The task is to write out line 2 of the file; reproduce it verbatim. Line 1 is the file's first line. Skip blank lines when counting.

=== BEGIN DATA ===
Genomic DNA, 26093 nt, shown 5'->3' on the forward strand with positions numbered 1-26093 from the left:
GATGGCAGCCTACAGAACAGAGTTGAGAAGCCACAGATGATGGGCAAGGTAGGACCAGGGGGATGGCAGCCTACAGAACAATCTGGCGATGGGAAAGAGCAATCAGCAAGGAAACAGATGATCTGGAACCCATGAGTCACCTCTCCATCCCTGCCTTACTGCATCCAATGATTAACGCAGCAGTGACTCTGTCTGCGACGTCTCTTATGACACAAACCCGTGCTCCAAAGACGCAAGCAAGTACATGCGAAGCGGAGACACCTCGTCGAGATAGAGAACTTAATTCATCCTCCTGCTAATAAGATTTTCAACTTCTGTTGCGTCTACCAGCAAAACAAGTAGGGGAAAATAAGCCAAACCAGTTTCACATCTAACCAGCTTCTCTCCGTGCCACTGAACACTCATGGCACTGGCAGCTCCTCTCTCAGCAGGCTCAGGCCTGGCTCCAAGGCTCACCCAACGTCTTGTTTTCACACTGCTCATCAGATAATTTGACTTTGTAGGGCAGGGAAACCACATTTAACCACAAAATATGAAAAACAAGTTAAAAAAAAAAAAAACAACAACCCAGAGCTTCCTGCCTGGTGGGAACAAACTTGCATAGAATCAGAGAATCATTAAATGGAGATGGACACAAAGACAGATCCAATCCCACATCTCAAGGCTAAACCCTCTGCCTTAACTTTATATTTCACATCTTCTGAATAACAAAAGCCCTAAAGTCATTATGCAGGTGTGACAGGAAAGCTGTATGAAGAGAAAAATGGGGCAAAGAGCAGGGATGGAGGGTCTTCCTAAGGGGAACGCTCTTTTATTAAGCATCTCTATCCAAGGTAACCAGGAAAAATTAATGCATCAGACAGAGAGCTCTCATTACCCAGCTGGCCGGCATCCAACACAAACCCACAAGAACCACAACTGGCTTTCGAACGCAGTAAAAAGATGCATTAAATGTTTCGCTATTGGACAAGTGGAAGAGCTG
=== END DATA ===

GATGGCAGCCTACAGAACAGAGTTGAGAAGCCACAGATGATGGGCAAGGTAGGACCAGGGGGATGGCAGCCTACAGAACAATCTGGCGATGGGAAAGAGCAATCAGCAAGGAAACAGATGATCTGGAACCCATGAGTCACCTCTCCATCCCTGCCTTACTGCATCCAATGATTAACGCAGCAGTGACTCTGTCTGCGACGTCTCTTATGACACAAACCCGTGCTCCAAAGACGCAAGCAAGTACATGCGAAGCGGAGACACCTCGTCGAGATAGAGAACTTAATTCATCCTCCTGCTAATAAGATTTTCAACTTCTGTTGCGTCTACCAGCAAAACAAGTAGGGGAAAATAAGCCAAACCAGTTTCACATCTAACCAGCTTCTCTCCGTGCCACTGAACACTCATGGCACTGGCAGCTCCTCTCTCAGCAGGCTCAGGCCTGGCTCCAAGGCTCACCCAACGTCTTGTTTTCACACTGCTCATCAGATAATTTGACTTTGTAGGGCAGGGAAACCACATTTAACCACAAAATATGAAAAACAAGTTAAAAAAAAAAAAAACAACAACCCAGAGCTTCCTGCCTGGTGGGAACAAACTTGCATAGAATCAGAGAATCATTAAATGGAGATGGACACAAAGACAGATCCAATCCCACATCTCAAGGCTAAACCCTCTGCCTTAACTTTATATTTCACATCTTCTGAATAACAAAAGCCCTAAAGTCATTATGCAGGTGTGACAGGAAAGCTGTATGAAGAGAAAAATGGGGCAAAGAGCAGGGATGGAGGGTCTTCCTAAGGGGAACGCTCTTTTATTAAGCATCTCTATCCAAGGTAACCAGGAAAAATTAATGCATCAGACAGAGAGCTCTCATTACCCAGCTGGCCGGCATCCAACACAAACCCACAAGAACCACAACTGGCTTTCGAACGCAGTAAAAAGATGCATTAAATGTTTCGCTATTGGACAAGTGGAAGAGCTG